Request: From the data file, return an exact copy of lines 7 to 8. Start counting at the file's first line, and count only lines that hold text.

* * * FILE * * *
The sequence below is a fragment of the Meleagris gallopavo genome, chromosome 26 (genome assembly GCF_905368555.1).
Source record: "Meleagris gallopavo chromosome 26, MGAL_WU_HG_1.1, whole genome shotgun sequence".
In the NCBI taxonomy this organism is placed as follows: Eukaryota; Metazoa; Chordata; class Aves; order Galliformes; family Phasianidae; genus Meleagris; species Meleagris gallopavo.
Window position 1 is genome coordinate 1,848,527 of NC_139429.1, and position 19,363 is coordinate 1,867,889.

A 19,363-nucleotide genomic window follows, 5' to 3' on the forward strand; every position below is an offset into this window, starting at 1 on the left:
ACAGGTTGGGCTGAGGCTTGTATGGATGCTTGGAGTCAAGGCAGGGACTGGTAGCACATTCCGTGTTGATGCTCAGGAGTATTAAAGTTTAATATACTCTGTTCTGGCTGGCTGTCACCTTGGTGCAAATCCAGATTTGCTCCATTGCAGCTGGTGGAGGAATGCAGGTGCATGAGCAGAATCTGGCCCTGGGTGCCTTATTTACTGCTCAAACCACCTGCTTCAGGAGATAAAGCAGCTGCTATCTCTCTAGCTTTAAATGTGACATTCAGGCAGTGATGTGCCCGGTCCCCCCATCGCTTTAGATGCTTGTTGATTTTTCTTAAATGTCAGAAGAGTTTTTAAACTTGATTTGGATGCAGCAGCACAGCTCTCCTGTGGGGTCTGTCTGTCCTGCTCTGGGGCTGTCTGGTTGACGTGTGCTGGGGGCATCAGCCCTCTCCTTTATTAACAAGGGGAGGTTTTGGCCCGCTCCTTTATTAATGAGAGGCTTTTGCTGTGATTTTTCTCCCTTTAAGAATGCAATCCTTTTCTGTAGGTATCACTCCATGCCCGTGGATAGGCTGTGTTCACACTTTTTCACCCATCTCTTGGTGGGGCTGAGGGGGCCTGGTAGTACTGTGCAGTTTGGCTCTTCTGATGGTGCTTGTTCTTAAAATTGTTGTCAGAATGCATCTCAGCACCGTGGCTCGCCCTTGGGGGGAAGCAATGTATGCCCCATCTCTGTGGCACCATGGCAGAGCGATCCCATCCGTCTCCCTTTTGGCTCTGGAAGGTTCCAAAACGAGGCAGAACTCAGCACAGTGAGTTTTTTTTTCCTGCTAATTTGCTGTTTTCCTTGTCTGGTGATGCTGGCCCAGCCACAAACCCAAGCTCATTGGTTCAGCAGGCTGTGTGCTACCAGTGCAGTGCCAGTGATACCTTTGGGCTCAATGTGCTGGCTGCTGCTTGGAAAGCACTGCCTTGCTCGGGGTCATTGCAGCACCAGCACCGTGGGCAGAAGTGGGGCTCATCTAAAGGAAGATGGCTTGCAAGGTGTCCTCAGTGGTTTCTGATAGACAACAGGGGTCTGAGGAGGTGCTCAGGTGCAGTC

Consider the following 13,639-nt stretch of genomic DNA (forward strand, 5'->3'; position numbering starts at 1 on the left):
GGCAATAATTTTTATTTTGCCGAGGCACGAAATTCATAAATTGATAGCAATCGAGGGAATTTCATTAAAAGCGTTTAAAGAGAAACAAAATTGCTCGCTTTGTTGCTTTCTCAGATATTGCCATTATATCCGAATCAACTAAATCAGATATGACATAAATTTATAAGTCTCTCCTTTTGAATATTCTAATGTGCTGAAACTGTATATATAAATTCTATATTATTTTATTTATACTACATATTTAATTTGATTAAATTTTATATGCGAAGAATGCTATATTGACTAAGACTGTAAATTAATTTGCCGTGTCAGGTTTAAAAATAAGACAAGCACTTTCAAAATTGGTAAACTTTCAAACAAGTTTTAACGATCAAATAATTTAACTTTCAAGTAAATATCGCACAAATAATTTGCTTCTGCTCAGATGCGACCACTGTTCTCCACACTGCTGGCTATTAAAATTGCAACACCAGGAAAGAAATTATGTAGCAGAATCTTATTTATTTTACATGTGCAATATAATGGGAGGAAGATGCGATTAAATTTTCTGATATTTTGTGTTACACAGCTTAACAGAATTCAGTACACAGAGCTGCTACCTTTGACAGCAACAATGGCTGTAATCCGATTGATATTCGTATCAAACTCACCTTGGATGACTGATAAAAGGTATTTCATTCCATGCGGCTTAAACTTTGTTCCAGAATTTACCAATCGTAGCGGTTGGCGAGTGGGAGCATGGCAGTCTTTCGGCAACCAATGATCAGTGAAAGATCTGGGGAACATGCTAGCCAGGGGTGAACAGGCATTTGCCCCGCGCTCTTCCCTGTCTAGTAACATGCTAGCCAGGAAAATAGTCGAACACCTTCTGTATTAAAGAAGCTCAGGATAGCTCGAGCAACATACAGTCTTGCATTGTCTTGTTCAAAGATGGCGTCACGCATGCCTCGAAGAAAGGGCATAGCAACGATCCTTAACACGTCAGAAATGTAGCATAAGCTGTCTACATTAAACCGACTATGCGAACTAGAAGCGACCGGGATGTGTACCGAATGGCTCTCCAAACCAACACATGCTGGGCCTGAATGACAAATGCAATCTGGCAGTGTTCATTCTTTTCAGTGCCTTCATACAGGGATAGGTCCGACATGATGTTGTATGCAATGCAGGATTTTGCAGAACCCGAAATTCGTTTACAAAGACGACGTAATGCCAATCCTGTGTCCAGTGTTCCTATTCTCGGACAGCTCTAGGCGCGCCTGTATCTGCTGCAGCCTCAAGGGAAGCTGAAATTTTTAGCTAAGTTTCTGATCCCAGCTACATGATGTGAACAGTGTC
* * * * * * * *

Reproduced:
Consider the following 13,639-nt stretch of genomic DNA (forward strand, 5'->3'; position numbering starts at 1 on the left):
GGCAATAATTTTTATTTTGCCGAGGCACGAAATTCATAAATTGATAGCAATCGAGGGAATTTCATTAAAAGCGTTTAAAGAGAAACAAAATTGCTCGCTTTGTTGCTTTCTCAGATATTGCCATTATATCCGAATCAACTAAATCAGATATGACATAAATTTATAAGTCTCTCCTTTTGAATATTCTAATGTGCTGAAACTGTATATATAAATTCTATATTATTTTATTTATACTACATATTTAATTTGATTAAATTTTATATGCGAAGAATGCTATATTGACTAAGACTGTAAATTAATTTGCCGTGTCAGGTTTAAAAATAAGACAAGCACTTTCAAAATTGGTAAACTTTCAAACAAGTTTTAACGATCAAATAATTTAACTTTCAAGTAAATATCGCACAAATAATTTGCTTCTGCTCAGATGCGACCACTGTTCTCCACACTGCTGGCTATTAAAATTGCAACACCAGGAAAGAAATTATGTAGCAGAATCTTATTTATTTTACATGTGCAATATAATGGGAGGAAGATGCGATTAAATTTTCTGATATTTTGTGTTACACAGCTTAACAGAATTCAGTACACAGAGCTGCTACCTTTGACAGCAACAATGGCTGTAATCCGATTGATATTCGTATCAAACTCACCTTGGATGACTGATAAAAGGTATTTCATTCCATGCGGCTTAAACTTTGTTCCAGAATTTACCAATCGTAGCGGTTGGCGAGTGGGAGCATGGCAGTCTTTCGGCAACCAATGATCAGTGAAAGATCTGGGGAACATGCTAGCCAGGGGTGAACAGGCATTTGCCCCGCGCTCTTCCCTGTCTAGTAACATGCTAGCCAGGAAAATAGTCGAACACCTTCTGTATTAAAGAAGCTCAGGATAGCTCGAGCAACATACAGTCTTGCATTGTCTTGTTCAAAGATGGCGTCACGCATGCCTCGAAGAAAGGGCATAGCAACGATCCTTAACACGTCAGAAATGTAGCATAAGCTGTCTACATTAAACCGACTATGCGAACTAGAAGCGACCGGGATGTGTACCGAATGGCTCTCCAAACCAACACATGCTGGGCCTGAATGACAAATGCAATCTGGCAGTGTTCATTCTTTTCAGTGCCTTCATACAGGGATAGGTCCGACATGATGTTGTATGCAATGCAGGATTTTGCAGAACCCGAAATTCGTTTACAAAGACGACGTAATGCCAATCCTGTGTCCAGTGTTCCTATTCTCGGACAGCTCTAGGCGCGCCTGTATCTGCTGCAGCCTCAAGGGAAGCTGAAATTTTTAGCTAAGTTTCTGATCCCAGCTACATGATGTGAACAGTGTC